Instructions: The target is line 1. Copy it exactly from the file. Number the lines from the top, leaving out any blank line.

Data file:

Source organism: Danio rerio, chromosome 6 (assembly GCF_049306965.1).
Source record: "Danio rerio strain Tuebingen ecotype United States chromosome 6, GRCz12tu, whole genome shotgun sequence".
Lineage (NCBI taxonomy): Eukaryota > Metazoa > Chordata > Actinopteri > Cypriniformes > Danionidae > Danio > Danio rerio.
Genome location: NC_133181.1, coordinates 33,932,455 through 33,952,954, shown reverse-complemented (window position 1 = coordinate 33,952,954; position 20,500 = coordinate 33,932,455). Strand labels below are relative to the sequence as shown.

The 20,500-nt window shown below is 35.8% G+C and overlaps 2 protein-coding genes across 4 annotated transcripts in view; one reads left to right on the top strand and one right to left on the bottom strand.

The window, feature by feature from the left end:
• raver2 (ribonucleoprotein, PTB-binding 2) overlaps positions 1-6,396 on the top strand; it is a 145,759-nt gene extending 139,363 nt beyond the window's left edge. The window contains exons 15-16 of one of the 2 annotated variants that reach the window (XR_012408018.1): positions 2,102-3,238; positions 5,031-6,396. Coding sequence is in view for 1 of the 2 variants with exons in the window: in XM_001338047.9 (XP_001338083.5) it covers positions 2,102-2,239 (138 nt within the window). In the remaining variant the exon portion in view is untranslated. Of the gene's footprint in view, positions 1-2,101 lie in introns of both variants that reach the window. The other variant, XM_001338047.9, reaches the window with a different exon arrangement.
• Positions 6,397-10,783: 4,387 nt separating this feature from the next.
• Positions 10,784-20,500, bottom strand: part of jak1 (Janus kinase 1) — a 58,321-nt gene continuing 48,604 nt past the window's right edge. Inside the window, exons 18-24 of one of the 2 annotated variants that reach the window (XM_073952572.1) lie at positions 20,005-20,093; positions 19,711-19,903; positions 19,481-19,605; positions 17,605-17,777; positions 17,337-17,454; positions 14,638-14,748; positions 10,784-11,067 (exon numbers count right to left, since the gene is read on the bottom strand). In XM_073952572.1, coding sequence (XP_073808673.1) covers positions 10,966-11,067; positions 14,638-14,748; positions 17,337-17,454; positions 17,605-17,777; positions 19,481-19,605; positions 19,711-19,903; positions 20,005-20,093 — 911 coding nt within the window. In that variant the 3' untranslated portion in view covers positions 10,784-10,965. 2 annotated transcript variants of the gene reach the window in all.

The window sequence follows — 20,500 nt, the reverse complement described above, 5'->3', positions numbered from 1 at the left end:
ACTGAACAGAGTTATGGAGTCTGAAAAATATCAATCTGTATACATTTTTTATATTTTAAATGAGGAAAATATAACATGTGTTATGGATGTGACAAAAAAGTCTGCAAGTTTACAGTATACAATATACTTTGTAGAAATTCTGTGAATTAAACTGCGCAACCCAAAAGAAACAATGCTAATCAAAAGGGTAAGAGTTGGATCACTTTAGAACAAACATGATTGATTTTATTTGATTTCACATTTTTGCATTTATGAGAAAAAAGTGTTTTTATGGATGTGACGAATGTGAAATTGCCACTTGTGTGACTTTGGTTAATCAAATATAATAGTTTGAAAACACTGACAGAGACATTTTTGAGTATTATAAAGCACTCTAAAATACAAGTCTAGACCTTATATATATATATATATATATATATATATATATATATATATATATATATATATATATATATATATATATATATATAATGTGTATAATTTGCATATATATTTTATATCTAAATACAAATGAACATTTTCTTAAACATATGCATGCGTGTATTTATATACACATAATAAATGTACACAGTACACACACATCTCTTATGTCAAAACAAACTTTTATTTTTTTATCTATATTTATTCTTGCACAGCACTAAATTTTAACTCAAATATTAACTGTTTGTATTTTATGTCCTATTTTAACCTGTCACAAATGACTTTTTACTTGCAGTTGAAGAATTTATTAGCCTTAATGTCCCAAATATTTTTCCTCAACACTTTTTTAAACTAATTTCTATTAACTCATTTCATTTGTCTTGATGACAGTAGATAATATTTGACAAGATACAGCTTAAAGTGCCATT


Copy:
Source organism: Danio rerio, chromosome 6 (assembly GCF_049306965.1).